There is something luminous and attractive about the photographic oeuvres produced by Christopher Bucklow for his second show at Danzinger Gallery. Like a moth flying towards the flame, AF came to the opening last February 21st to get burned by Bucklow’s lovely points of light.
Bucklow presented 17 works ranging from figurative to abstract in background colors of rich jewel tones in deep amethyst purple, sapphire blue, ruby red, and emerald green. The sumptuous base becomes the velvet lining as in a jewel box for the myriad of pinhole photographs that emerge brilliantly. The interesting method of pinhole photography is a hand intensive process that he managed to execute effortlessly. It is the first time that I have seen what a pinhole camera could do. You might ask, what is a pinhole camera? I most certainly had to do a lot of poking around to learn more about this device.
Pinhole camera is simply a pared down version of a camera without a lens and with a single small aperture. Think of a light proof box with a miniscule hole in one side. To produce the works he made for this current series, Bucklow had boxes that were enormous and the painstaking poking of pinholes on foil silhouettes to burn desired images on the photographic paper. It is a deft skill that shows on the haunting and seductive figures. The masculine and feminine forms radiate character and life that come from the numerous pinholes. It is a unique constellation floating as craftily devised by Bucklow. The solo and intermingling of both sexes are heavenly bodies inhabiting your dreams.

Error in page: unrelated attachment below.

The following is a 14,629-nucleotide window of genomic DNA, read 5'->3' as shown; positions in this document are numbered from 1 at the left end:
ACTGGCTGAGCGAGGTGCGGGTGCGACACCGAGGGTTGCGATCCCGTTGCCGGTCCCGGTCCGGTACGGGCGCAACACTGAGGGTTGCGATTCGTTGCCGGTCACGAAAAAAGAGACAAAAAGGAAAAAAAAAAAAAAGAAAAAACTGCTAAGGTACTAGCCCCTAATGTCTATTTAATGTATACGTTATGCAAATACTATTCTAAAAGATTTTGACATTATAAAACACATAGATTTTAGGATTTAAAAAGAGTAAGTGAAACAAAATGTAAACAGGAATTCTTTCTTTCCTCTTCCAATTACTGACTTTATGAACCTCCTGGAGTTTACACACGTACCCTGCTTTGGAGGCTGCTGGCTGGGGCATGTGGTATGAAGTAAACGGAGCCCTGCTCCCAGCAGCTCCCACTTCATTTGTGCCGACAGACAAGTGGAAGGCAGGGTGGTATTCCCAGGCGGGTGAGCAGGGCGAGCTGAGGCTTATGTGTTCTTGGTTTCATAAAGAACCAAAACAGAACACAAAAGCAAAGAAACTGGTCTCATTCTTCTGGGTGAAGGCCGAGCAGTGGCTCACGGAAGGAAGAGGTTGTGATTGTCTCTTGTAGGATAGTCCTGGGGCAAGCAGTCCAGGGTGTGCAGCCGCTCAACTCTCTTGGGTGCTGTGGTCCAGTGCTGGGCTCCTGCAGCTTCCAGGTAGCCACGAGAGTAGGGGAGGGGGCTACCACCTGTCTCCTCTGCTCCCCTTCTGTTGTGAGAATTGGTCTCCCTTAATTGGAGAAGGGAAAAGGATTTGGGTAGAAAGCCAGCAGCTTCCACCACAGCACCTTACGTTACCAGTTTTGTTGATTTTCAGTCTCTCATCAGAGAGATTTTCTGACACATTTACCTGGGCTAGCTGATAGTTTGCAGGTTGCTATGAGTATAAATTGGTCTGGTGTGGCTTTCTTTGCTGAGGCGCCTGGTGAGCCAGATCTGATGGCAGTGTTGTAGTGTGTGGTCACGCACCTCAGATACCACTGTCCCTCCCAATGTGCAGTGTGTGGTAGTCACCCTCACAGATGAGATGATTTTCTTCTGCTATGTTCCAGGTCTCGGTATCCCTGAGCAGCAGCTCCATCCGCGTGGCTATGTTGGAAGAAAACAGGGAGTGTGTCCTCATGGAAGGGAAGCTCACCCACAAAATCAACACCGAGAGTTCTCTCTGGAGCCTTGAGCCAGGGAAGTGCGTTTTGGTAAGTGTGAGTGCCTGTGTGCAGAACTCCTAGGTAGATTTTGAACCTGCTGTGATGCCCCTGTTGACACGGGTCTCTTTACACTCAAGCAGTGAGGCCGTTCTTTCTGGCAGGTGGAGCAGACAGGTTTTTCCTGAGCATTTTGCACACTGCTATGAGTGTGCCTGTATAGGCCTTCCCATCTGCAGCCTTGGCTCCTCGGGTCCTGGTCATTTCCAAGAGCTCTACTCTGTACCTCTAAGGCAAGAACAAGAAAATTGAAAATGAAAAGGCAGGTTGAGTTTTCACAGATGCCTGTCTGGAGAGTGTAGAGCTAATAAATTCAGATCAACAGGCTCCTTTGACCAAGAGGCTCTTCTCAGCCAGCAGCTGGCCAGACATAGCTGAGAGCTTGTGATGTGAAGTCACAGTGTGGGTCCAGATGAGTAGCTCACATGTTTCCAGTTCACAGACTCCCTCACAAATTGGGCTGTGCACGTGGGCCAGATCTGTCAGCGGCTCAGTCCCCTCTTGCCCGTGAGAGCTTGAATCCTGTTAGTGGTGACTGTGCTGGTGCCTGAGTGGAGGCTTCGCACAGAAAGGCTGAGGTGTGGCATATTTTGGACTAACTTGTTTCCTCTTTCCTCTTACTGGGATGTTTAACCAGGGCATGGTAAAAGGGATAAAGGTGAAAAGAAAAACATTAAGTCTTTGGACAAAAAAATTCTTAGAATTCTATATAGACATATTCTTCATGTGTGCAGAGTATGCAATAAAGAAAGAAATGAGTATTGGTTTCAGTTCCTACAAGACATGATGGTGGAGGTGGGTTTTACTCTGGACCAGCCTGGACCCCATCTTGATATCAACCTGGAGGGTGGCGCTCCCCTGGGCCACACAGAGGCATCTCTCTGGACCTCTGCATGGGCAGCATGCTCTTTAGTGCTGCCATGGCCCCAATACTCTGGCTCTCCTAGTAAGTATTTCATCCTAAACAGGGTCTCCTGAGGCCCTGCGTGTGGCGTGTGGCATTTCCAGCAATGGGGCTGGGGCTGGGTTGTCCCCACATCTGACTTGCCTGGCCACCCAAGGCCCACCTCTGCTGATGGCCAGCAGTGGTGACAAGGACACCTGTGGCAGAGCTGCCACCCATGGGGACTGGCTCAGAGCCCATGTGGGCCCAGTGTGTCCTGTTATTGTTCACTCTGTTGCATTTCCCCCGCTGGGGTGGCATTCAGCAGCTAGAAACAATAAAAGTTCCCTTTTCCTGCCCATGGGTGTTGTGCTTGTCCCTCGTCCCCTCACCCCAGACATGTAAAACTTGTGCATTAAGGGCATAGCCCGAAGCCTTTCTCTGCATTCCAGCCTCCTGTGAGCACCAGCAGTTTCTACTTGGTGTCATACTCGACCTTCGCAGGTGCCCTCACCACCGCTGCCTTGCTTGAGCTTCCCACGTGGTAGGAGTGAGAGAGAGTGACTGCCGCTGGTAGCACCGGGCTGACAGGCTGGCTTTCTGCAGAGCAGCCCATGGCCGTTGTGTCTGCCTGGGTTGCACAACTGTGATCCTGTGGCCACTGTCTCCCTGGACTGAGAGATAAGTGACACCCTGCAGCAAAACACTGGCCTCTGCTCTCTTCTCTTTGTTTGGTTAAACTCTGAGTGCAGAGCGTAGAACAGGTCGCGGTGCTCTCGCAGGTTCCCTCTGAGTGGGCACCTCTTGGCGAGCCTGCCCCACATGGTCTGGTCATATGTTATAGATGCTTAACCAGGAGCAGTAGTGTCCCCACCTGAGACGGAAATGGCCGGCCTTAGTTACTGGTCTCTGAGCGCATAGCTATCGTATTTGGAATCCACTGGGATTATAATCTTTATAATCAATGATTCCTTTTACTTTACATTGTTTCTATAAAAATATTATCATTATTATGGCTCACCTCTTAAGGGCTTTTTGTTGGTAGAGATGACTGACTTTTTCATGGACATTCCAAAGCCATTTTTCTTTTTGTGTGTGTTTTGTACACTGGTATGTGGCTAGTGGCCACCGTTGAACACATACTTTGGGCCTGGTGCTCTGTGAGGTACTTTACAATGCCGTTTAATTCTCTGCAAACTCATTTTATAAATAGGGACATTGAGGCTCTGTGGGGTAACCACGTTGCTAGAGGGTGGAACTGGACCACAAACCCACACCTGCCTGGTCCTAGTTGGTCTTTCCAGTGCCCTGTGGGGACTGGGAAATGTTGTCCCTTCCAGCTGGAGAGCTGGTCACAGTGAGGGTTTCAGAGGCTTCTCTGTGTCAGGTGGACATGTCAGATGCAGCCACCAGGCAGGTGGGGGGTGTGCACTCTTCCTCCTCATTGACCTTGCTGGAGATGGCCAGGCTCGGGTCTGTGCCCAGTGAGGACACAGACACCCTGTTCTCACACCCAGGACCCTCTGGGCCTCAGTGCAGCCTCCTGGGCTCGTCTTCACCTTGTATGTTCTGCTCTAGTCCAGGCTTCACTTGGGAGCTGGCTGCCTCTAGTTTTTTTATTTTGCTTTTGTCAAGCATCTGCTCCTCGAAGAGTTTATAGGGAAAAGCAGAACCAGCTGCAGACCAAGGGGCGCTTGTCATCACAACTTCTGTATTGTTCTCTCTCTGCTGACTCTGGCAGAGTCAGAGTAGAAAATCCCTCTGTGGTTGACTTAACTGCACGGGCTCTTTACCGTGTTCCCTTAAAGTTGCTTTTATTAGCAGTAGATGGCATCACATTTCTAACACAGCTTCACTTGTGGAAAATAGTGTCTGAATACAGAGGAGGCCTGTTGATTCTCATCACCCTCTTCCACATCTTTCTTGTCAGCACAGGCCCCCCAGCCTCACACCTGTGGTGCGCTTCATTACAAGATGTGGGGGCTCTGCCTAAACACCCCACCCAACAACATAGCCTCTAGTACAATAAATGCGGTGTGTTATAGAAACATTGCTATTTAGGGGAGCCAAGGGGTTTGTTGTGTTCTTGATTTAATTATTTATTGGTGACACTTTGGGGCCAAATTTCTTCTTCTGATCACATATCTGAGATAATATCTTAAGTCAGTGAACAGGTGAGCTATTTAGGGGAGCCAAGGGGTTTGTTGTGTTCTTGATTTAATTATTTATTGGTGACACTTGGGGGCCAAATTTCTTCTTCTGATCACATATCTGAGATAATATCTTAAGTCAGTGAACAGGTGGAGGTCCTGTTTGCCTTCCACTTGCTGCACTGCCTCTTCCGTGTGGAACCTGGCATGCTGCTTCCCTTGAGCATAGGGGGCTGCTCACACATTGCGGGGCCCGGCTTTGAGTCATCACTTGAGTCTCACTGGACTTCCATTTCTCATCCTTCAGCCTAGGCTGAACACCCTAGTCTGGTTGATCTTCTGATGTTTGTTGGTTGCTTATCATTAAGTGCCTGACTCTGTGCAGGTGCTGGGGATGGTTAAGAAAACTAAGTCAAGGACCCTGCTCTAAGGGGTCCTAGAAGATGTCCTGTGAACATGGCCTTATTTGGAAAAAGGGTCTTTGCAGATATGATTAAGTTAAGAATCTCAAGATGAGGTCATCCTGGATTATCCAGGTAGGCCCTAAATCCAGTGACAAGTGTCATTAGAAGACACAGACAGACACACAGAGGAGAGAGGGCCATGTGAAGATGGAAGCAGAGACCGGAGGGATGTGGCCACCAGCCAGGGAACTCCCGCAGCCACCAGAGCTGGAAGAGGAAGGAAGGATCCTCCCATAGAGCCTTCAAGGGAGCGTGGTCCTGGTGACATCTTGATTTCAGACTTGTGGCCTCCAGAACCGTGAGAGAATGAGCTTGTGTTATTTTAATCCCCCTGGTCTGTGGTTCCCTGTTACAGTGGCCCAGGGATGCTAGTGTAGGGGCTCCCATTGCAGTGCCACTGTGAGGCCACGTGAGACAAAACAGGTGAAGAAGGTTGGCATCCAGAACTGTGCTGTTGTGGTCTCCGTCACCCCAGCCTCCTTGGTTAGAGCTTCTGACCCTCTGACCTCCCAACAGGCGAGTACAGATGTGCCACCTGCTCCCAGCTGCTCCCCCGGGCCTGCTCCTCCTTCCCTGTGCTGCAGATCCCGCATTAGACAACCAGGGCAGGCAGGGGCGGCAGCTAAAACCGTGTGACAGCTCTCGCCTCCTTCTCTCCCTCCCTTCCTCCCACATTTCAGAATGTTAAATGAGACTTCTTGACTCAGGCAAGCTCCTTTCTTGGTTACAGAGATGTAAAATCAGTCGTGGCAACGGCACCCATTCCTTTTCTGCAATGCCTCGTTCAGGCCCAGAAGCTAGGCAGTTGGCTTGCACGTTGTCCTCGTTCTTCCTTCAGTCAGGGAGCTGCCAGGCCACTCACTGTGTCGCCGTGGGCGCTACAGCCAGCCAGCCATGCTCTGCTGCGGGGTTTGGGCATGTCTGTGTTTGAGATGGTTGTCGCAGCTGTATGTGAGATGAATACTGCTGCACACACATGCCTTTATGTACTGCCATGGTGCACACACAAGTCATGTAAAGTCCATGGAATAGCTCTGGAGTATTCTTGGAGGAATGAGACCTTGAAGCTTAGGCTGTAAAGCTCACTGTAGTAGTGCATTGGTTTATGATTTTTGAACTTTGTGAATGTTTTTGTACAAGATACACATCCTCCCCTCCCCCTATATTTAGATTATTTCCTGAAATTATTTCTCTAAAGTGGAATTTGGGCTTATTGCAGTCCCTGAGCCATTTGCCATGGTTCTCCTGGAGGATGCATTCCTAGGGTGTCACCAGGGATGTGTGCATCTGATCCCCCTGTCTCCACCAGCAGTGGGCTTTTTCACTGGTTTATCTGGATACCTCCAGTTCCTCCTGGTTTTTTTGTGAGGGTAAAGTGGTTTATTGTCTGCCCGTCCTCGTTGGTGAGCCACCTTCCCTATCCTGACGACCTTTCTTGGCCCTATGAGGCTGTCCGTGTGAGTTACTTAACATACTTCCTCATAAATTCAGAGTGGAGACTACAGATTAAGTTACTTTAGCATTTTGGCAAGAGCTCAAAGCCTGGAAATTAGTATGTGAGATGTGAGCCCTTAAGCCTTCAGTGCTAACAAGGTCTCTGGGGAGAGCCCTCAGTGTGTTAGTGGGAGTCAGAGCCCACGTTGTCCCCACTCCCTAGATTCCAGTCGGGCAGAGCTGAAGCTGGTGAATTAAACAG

The abstract works are supposed to be influenced by Islamic pattern or quantum physics. Instead, I saw strings of light that are ablaze at some festive enclave in a hidden part of the city or at a town square where all congregate. The medallion or the zigzag patterns slashing through the abstract series are great counterpoints to the supple human forms. This has an aggressive and logical order in Bucklow’s abstracts that play well with the fluidity of the figurative.
In Bucklow’s hands, the pinpoint method of photography hits the right spot to create an internal burst of light that managed to jump out of the paper’s surface. To burn the right image and where it should be is proof of his innovation but most importantly devising a concept that pushes the envelope on art photography.
Christopher Bucklow / On View: February 21 – March 23, 2013
Gallery Hours: Tue – Sat (11 am – 6 pm) / Monday by appointment
Danzinger Gallery. 527 West 23rd Street. NYC, NY 10011
art review by: Oscar A. Laluyan
art images provided by Danzinger Gallery courtesy of the artist
event photography by: Max Noy